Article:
Originally Posted by gfparker
Is it ok to just use a splitter to combine the two antennas? Is the fact that one antenna is UHF/VHF and the second is just UHF causing me problems? The amplifier on the UHF/VHF is an old unit from Home Depot, but the amplifier on the UFH is a newer Winegard amp. Any help anyone can give me would be appreciated.
Yes ... and no
I have some experience here, I tried this almost 2 years ago and then spent the next 8 months learning more about Physics.
The reverse splitter trick technically works, but here's what happens. First off, you're losing >50% of the signal from each source (~3.5dB). Not a big deal if you amplify first and then combine. The more important problem is that if each antenna "sees" the same channel, even if it's via a weak reflection, you end up with multiple standing waves on the line at the same frequency. Unless you're the luckiest person ever, these waves will not be in phase and will cancel each other out to some degree and confuse the receiver. In essence, you're creating multipath. By amplifying the signals before combining them, you're creating some really nasty multipath
Given the description, that's what I think is happening here. Since the UHF-only antenna has no appeciable gain for 7 and 9, all you're losing is 3.5dB at the combiner on those channels. Since it's already been amplified, not a problem. On the UHF side, however, you're playing with fire. Apparently 4 (UHF 48) has it the worst with your setup, but I would bet that given a change in weather/temperature you'd find more and more channels exhibit the same problem, especially as we head into the winter months.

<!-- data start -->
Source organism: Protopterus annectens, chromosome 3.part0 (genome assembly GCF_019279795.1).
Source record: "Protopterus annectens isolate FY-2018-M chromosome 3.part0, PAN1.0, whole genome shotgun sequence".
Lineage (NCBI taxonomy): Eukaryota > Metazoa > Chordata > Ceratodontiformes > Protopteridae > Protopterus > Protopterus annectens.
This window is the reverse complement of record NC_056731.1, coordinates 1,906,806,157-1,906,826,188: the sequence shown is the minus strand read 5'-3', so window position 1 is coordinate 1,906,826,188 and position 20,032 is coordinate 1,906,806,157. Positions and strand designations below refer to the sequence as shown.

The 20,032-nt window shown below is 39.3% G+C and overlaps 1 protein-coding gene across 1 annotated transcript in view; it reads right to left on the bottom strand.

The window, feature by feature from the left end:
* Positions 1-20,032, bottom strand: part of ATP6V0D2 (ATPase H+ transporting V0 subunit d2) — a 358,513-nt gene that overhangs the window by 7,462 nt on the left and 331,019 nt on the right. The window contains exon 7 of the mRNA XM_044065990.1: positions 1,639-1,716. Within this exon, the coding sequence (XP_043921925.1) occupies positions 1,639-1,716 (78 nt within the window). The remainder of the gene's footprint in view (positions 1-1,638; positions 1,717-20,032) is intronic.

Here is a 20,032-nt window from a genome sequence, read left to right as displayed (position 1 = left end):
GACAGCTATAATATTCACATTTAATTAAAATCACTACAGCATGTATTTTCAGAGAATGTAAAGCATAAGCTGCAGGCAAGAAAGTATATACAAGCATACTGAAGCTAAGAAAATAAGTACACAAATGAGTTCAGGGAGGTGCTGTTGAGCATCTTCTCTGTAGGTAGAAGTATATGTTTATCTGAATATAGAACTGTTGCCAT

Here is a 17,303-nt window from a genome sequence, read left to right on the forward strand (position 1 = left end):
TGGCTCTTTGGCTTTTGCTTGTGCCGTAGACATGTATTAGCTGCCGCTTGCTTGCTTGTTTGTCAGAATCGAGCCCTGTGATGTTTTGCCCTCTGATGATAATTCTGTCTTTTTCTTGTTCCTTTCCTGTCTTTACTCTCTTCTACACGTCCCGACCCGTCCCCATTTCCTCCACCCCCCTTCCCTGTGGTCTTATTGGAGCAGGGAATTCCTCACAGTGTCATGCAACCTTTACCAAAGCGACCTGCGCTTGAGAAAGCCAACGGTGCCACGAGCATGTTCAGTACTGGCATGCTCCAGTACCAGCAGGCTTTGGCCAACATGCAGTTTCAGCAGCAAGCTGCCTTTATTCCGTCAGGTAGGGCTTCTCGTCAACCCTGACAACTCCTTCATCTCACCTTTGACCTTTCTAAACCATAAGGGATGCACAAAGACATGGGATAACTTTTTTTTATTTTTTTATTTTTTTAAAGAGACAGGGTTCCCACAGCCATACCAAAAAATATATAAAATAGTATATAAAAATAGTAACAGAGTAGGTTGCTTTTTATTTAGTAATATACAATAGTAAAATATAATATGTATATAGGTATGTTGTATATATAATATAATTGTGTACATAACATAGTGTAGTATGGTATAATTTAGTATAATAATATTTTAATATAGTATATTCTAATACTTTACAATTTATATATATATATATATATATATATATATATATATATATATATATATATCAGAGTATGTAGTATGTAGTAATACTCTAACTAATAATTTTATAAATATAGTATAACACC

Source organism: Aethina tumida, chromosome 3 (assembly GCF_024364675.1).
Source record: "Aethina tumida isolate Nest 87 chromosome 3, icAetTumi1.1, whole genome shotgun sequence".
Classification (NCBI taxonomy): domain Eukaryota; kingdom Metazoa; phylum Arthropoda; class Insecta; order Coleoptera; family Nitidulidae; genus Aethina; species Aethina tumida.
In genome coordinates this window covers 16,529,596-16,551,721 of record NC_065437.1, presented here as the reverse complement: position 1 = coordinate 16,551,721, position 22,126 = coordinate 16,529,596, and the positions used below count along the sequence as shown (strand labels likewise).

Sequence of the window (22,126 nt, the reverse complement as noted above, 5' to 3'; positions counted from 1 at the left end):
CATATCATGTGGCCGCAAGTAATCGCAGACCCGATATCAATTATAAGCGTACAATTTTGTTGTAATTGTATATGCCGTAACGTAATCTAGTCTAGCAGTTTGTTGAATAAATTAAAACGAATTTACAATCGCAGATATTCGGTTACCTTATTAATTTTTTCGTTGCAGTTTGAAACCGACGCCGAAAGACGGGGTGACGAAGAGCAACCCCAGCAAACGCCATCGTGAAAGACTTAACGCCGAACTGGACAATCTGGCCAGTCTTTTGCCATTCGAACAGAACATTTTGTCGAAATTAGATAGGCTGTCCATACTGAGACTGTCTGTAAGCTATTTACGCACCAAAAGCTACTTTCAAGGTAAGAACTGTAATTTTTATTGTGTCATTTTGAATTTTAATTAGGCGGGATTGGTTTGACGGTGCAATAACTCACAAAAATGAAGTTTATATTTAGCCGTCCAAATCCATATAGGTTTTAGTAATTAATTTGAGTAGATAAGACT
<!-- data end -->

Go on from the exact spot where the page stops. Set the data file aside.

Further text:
Let me ask you this ... what is your goal? Was it to just get 7 and 9 back? If that is the case, what you want is a VHF/UHF diplexer, not a splitter. Hook the Radio Shack antenna to the VHF side and the UHF antenna to the UHF side .. BEFORE any amplification. A diplexer is an RF filter that can combine the low VHF frequencies with the high UHF frequencies with almost no loss at all, and it has the benefit that any UHF signals picked up on the VHF antenna are completely filtered out for you, and won't cause you any more grief.
Now, be advised, depending on what model # your Winegard amp is (please tell us and we can look it up), it may not be able to amplify VHF. The one from Home Depot is probably not a very good device, I personally don't recommend using it (GE model perhaps?). If the Winegard amp cannot amplify VHF, you can still try it and see what happens, but it's likely you may need an amplifier capable of handling both VHF and UHF.
My personal advise would be to try a VHF/UHF diplexer first (also called a "combiner" if you're Googling or trying radioshack.com), then run the combined signal into the Winegard amp, and see what happens. If it works well, it's a cheap easy solution. If you don't get good results on the VHF side, you probably want/need a different amplifier.